Crypto Money Grabs and Scams: No Product, No Funding

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Once again, founders are raising at ludicrous valuations with business plans that make scribbles on the back of a napkin look like blueprints for the Whitehouse. With the return of the bull market comes the opportunists and scammers.

Investors are partially responsible as well. Speculators are throwing money into half-baked projects with little due diligence. One morning, you look at Blockfolio and see your portfolio lost 50% of its value. You hodl on strong, but tomorrow it loses 50% again. Would you sell or risk being the last one standing when the music stops? It’s clear how this story ends⁠—another multi-year hangover once the bubble pops.

Market Cycles and Incentives

These ebbs and flows are part of a market cycle that continues to repeat itself. Every few years, people will lose faith in cryptocurrency and sell everything they own. Projects and founders empty their treasuries to keep the lights on. Crypto Twitter and Reddit turn into ghost towns. What would the market need to do to maintain healthy and sustainable progress?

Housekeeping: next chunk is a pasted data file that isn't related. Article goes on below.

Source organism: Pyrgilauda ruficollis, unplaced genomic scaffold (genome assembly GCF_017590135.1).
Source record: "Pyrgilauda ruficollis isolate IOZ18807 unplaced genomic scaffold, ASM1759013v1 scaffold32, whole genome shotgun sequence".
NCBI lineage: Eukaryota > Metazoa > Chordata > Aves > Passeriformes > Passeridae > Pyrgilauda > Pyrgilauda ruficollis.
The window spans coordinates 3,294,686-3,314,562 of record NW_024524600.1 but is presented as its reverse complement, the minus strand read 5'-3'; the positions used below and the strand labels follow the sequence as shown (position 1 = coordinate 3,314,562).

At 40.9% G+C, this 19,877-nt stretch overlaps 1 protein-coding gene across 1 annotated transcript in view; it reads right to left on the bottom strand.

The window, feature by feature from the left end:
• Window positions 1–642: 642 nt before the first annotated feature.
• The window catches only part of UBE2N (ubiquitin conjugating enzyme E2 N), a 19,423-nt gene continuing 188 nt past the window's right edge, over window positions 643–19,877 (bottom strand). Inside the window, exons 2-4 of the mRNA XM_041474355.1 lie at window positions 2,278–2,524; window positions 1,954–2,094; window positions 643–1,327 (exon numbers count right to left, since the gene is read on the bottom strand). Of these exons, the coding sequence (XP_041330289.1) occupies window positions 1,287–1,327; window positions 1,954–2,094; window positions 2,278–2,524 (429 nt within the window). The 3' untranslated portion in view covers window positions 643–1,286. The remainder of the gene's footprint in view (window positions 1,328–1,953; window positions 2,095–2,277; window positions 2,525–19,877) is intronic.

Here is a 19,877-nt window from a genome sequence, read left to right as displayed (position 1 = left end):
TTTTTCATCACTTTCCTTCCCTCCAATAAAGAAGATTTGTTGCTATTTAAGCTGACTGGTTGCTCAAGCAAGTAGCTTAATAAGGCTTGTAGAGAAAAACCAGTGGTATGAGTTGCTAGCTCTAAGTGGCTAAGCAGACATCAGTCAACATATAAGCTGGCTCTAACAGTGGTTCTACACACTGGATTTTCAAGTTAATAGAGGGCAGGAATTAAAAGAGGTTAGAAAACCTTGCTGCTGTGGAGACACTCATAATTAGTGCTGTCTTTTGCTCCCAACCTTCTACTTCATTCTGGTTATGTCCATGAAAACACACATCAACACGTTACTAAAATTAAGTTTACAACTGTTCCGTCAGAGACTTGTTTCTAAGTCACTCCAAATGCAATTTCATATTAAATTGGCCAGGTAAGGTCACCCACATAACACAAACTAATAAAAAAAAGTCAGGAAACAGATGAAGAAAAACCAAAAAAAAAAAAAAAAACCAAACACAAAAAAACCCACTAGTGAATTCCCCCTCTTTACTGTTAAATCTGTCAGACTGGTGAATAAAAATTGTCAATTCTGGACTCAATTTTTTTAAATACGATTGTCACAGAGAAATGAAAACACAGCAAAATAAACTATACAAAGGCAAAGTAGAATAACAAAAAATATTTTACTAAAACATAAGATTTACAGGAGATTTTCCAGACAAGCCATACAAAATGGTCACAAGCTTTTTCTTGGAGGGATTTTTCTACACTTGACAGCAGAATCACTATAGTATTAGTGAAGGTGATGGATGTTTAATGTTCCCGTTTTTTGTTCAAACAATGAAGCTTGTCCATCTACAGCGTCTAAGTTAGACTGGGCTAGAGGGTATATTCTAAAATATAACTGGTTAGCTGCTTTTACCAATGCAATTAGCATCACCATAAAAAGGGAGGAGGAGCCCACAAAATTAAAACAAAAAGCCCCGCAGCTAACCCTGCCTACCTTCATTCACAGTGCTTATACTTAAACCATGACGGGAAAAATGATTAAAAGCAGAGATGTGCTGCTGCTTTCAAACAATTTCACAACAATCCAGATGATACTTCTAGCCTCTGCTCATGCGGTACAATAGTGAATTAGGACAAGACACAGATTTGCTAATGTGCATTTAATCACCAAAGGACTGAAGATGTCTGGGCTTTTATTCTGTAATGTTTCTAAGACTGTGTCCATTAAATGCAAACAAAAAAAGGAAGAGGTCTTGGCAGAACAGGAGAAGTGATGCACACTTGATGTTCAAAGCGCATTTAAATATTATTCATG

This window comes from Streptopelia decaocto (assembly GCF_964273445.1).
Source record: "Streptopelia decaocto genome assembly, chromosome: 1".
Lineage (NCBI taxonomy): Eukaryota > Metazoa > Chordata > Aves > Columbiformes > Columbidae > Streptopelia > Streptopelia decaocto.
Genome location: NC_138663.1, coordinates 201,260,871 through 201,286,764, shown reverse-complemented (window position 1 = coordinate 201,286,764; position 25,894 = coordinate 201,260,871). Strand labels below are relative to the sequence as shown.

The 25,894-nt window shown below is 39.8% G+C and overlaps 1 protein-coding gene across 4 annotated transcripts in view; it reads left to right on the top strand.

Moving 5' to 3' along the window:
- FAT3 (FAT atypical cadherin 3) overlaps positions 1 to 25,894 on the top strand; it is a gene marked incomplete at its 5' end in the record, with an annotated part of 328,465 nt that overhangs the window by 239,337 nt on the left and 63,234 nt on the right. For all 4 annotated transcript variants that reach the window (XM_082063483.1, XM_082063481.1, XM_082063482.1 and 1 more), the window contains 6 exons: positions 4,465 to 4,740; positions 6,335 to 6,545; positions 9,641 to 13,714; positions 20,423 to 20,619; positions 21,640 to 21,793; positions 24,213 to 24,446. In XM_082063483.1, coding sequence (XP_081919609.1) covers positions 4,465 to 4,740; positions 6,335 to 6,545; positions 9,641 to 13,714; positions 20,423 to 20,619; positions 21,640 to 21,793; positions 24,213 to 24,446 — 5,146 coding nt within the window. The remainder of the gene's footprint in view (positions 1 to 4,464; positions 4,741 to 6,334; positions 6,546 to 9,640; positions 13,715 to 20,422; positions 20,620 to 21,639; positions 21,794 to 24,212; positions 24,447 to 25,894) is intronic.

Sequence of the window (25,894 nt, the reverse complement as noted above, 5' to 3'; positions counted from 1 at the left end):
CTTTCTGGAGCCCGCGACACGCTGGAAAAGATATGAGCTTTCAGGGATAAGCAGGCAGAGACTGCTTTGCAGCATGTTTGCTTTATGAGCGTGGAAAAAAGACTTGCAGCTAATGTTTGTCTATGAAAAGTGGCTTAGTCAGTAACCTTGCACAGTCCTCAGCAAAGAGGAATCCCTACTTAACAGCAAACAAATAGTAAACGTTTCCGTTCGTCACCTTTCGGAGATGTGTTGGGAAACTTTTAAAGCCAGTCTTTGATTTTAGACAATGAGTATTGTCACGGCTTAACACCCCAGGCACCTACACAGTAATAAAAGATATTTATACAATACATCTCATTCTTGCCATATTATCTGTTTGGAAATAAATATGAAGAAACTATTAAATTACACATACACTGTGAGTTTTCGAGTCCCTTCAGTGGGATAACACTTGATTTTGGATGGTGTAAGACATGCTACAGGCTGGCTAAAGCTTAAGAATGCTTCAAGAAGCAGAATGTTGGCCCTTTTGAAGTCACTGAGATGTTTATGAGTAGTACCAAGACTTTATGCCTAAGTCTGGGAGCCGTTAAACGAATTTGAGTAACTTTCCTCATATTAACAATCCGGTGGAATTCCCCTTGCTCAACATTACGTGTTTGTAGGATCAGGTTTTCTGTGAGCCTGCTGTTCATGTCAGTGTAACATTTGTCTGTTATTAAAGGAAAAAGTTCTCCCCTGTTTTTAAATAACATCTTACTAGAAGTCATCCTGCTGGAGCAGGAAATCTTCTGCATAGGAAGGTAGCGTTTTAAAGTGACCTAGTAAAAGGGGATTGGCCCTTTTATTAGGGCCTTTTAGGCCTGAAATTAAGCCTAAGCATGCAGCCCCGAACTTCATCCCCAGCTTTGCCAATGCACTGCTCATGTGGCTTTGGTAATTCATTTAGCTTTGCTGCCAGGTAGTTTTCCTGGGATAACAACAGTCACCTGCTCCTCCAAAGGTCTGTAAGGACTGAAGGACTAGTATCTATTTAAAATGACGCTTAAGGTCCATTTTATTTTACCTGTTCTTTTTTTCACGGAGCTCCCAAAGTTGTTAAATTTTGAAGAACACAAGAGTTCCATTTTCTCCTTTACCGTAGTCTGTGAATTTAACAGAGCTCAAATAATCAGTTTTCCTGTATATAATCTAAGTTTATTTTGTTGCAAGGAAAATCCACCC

The reality is that projects need to fundraise to execute their visions. Investors want to take on the early risk for part of the upside.

ICOs Come to the Forefront

Come 2017, the initial coin offering, or ICO, violated this dynamic. Billions of dollars poured into speculative projects, both good and bad. A few projects that survive with big raises include EOS and Tezos, which raised $4.1 billion and $232 million. Other tokens weren’t so lucky.

Dragon Coin raised $320 million to open up a floating casino that was never built. Hyundai DAC raised $258 million with dubious connections to the South Korean automobile company. Like hundreds of other initial coin offerings, the money disappeared, and the projects had little to show for it.

It’s not surprising. Why would founders actually execute when they could become a multi-millionaire just from marketing a farfetched whitepaper? There is no accountability, and…

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